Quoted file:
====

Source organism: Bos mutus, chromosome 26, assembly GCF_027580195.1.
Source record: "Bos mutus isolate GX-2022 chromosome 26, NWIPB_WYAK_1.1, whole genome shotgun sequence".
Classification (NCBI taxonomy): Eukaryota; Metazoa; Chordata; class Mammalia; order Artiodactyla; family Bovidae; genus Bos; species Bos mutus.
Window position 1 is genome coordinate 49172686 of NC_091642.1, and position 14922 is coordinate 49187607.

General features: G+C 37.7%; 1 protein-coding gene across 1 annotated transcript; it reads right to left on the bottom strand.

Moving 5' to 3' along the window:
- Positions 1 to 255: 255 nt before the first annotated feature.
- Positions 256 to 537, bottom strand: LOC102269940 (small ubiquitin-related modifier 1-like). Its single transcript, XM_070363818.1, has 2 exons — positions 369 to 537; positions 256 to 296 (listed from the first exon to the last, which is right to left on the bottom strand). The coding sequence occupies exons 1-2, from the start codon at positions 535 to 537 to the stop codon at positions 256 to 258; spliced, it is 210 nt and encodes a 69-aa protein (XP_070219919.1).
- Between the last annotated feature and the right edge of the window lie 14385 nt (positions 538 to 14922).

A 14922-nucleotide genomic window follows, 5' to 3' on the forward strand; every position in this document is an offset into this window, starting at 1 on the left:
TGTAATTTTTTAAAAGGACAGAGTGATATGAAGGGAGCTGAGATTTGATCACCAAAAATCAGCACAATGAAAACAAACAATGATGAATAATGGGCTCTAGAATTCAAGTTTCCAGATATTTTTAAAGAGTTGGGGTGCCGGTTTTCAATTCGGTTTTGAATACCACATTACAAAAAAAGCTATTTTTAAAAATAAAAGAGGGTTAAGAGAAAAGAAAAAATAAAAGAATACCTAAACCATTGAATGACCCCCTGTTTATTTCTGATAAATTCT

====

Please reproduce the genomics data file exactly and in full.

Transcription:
Source organism: Bos mutus, chromosome 26, assembly GCF_027580195.1.
Source record: "Bos mutus isolate GX-2022 chromosome 26, NWIPB_WYAK_1.1, whole genome shotgun sequence".
Classification (NCBI taxonomy): Eukaryota; Metazoa; Chordata; class Mammalia; order Artiodactyla; family Bovidae; genus Bos; species Bos mutus.
Window position 1 is genome coordinate 49172686 of NC_091642.1, and position 14922 is coordinate 49187607.

General features: G+C 37.7%; 1 protein-coding gene across 1 annotated transcript; it reads right to left on the bottom strand.

Moving 5' to 3' along the window:
- Positions 1 to 255: 255 nt before the first annotated feature.
- Positions 256 to 537, bottom strand: LOC102269940 (small ubiquitin-related modifier 1-like). Its single transcript, XM_070363818.1, has 2 exons — positions 369 to 537; positions 256 to 296 (listed from the first exon to the last, which is right to left on the bottom strand). The coding sequence occupies exons 1-2, from the start codon at positions 535 to 537 to the stop codon at positions 256 to 258; spliced, it is 210 nt and encodes a 69-aa protein (XP_070219919.1).
- Between the last annotated feature and the right edge of the window lie 14385 nt (positions 538 to 14922).

A 14922-nucleotide genomic window follows, 5' to 3' on the forward strand; every position in this document is an offset into this window, starting at 1 on the left:
TGTAATTTTTTAAAAGGACAGAGTGATATGAAGGGAGCTGAGATTTGATCACCAAAAATCAGCACAATGAAAACAAACAATGATGAATAATGGGCTCTAGAATTCAAGTTTCCAGATATTTTTAAAGAGTTGGGGTGCCGGTTTTCAATTCGGTTTTGAATACCACATTACAAAAAAAGCTATTTTTAAAAATAAAAGAGGGTTAAGAGAAAAGAAAAAATAAAAGAATACCTAAACCATTGAATGACCCCCTGTTTATTTCTGATAAATTCT